Sunday, April 13, 2014

An Unwilling Accomplice by Charles Todd

Bess is home on leave and gets orders to accompany a wounded soldier to Buckingham Palace, where he will be decorated for service by the King.  It seems an easy enough assignment until the morning after when he's no longer in his room.  Is he a deserter?  Why would he do that after accepting a medal?  And is Bess an accomplice or is it just dereliction of duty?

William Morrow and Edelweiss allowed me to read this book for review (thank you).  It will be published August 12th, so make a note on your TBR list.

Bess is a nurse.  She's just back from France and has seen some horrific injuries on the fighting men.  Her only conclusion was that the soldier was not as wounded as he pretended.  Where he was going and why is a big mystery to her as well as the police.  When she almost ends up losing her job over this fiasco, she decides she's going to try to run him down and make him confess she was not an accomplice.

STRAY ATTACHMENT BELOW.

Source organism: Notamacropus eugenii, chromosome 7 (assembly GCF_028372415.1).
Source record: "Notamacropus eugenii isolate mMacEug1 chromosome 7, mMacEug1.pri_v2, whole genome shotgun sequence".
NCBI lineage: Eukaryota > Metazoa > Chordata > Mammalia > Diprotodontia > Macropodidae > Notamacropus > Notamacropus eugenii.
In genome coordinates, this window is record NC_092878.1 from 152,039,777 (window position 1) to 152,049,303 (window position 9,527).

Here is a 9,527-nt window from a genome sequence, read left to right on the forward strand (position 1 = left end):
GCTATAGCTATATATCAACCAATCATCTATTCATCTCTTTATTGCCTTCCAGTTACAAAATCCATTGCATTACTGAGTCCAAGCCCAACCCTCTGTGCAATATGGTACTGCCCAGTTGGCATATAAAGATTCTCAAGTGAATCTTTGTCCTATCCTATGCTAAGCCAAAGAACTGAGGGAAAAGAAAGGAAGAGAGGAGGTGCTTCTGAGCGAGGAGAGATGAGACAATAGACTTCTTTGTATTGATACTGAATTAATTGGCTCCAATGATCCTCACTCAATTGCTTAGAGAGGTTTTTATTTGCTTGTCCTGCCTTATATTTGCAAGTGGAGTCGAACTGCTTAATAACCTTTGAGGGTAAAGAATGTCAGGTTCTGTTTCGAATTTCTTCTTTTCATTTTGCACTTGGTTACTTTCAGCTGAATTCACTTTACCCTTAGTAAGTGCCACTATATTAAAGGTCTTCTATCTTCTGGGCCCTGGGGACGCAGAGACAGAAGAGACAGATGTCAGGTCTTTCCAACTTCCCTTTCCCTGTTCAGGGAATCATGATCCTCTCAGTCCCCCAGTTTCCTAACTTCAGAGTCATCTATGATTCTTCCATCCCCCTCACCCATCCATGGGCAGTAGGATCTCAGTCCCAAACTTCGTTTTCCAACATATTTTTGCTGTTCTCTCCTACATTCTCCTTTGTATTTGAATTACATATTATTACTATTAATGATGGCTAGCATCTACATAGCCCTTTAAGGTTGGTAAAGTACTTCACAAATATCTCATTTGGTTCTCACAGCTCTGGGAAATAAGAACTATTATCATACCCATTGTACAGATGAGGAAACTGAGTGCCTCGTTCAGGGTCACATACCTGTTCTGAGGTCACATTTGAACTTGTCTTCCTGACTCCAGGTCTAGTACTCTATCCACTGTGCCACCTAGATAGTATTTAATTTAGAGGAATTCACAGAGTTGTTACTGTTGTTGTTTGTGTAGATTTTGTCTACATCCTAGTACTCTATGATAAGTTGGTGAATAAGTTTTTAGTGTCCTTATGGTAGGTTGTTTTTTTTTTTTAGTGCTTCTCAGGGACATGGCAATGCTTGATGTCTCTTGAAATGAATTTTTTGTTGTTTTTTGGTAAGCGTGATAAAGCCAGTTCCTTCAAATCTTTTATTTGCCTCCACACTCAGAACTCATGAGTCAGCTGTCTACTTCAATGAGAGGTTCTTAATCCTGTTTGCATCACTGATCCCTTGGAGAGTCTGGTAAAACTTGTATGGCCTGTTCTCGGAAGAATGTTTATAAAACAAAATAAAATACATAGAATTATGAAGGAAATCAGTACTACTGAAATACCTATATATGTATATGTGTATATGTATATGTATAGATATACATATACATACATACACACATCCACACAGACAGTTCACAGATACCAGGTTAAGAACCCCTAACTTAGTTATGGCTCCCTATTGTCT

This story not only covers the war activities (briefly) but the restrictions on women in that era.  Bess couldn't stay with the soldier without it being questioned.  She also can't do a lot of investigating without the help of Simon, who works with her father.  But she doesn't let that slow her down.  She goes where she needs to and asks her questions anyway.  Simon shows up just in time in a few instances but she doesn't admit that.

The most interesting part of the story are the injured soldiers.  The single soldier turns into three soldiers before the story is over and they all have head wounds.  It seems everyone is holding a secret or three and no one is sharing what they do know.  When she and Simon get close to answers, someone starts shooting at them.  

I certainly didn't expect the ending.  It was more complicated than it seemed and all those seemingly unrelated events fell into place.  This is a good mystery, has interesting historical factoids, and moved along at a good pace.  Mr. Todd writes a good mystery.

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